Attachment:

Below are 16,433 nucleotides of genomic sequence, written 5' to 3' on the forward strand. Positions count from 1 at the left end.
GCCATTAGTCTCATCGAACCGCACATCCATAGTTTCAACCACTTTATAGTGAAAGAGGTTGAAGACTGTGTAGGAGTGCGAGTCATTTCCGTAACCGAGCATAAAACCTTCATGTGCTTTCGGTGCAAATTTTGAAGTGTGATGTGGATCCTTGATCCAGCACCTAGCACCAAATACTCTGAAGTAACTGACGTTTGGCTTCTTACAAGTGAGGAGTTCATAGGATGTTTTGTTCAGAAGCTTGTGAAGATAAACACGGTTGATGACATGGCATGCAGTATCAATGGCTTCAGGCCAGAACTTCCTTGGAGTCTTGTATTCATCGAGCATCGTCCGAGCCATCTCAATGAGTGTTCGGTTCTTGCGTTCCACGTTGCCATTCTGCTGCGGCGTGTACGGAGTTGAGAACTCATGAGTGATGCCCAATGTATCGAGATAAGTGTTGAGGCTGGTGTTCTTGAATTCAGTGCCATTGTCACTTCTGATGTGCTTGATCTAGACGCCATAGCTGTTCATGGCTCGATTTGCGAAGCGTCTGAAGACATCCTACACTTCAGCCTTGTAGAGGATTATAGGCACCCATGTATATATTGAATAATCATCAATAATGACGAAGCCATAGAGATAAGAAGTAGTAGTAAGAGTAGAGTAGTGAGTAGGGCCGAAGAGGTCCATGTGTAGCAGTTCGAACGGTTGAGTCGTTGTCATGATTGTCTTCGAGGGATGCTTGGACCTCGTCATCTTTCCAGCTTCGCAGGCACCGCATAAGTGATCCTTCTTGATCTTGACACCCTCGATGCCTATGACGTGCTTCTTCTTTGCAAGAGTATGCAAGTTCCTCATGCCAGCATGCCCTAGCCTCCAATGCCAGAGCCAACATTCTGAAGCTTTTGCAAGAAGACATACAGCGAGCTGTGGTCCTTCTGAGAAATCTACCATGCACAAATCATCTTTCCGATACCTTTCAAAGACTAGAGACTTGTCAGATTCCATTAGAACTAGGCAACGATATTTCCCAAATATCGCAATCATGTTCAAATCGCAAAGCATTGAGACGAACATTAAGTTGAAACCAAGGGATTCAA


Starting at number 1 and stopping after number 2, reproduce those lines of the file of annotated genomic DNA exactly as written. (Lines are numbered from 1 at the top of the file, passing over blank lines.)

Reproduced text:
Below are 16,433 nucleotides of genomic sequence, written 5' to 3' on the forward strand. Positions count from 1 at the left end.
GCCATTAGTCTCATCGAACCGCACATCCATAGTTTCAACCACTTTATAGTGAAAGAGGTTGAAGACTGTGTAGGAGTGCGAGTCATTTCCGTAACCGAGCATAAAACCTTCATGTGCTTTCGGTGCAAATTTTGAAGTGTGATGTGGATCCTTGATCCAGCACCTAGCACCAAATACTCTGAAGTAACTGACGTTTGGCTTCTTACAAGTGAGGAGTTCATAGGATGTTTTGTTCAGAAGCTTGTGAAGATAAACACGGTTGATGACATGGCATGCAGTATCAATGGCTTCAGGCCAGAACTTCCTTGGAGTCTTGTATTCATCGAGCATCGTCCGAGCCATCTCAATGAGTGTTCGGTTCTTGCGTTCCACGTTGCCATTCTGCTGCGGCGTGTACGGAGTTGAGAACTCATGAGTGATGCCCAATGTATCGAGATAAGTGTTGAGGCTGGTGTTCTTGAATTCAGTGCCATTGTCACTTCTGATGTGCTTGATCTAGACGCCATAGCTGTTCATGGCTCGATTTGCGAAGCGTCTGAAGACATCCTACACTTCAGCCTTGTAGAGGATTATAGGCACCCATGTATATATTGAATAATCATCAATAATGACGAAGCCATAGAGATAAGAAGTAGTAGTAAGAGTAGAGTAGTGAGTAGGGCCGAAGAGGTCCATGTGTAGCAGTTCGAACGGTTGAGTCGTTGTCATGATTGTCTTCGAGGGATGCTTGGACCTCGTCATCTTTCCAGCTTCGCAGGCACCGCATAAGTGATCCTTCTTGATCTTGACACCCTCGATGCCTATGACGTGCTTCTTCTTTGCAAGAGTATGCAAGTTCCTCATGCCAGCATGCCCTAGCCTCCAATGCCAGAGCCAACATTCTGAAGCTTTTGCAAGAAGACATACAGCGAGCTGTGGTCCTTCTGAGAAATCTACCATGCACAAATCATCTTTCCGATACCTTTCAAAGACTAGAGACTTGTCAGATTCCATTAGAACTAGGCAACGATATTTCCCAAATATCGCAATCATGTTCAAATCGCAAAGCATTGAGACGAACATTAAGTTGAAACCAAGGGATTCAA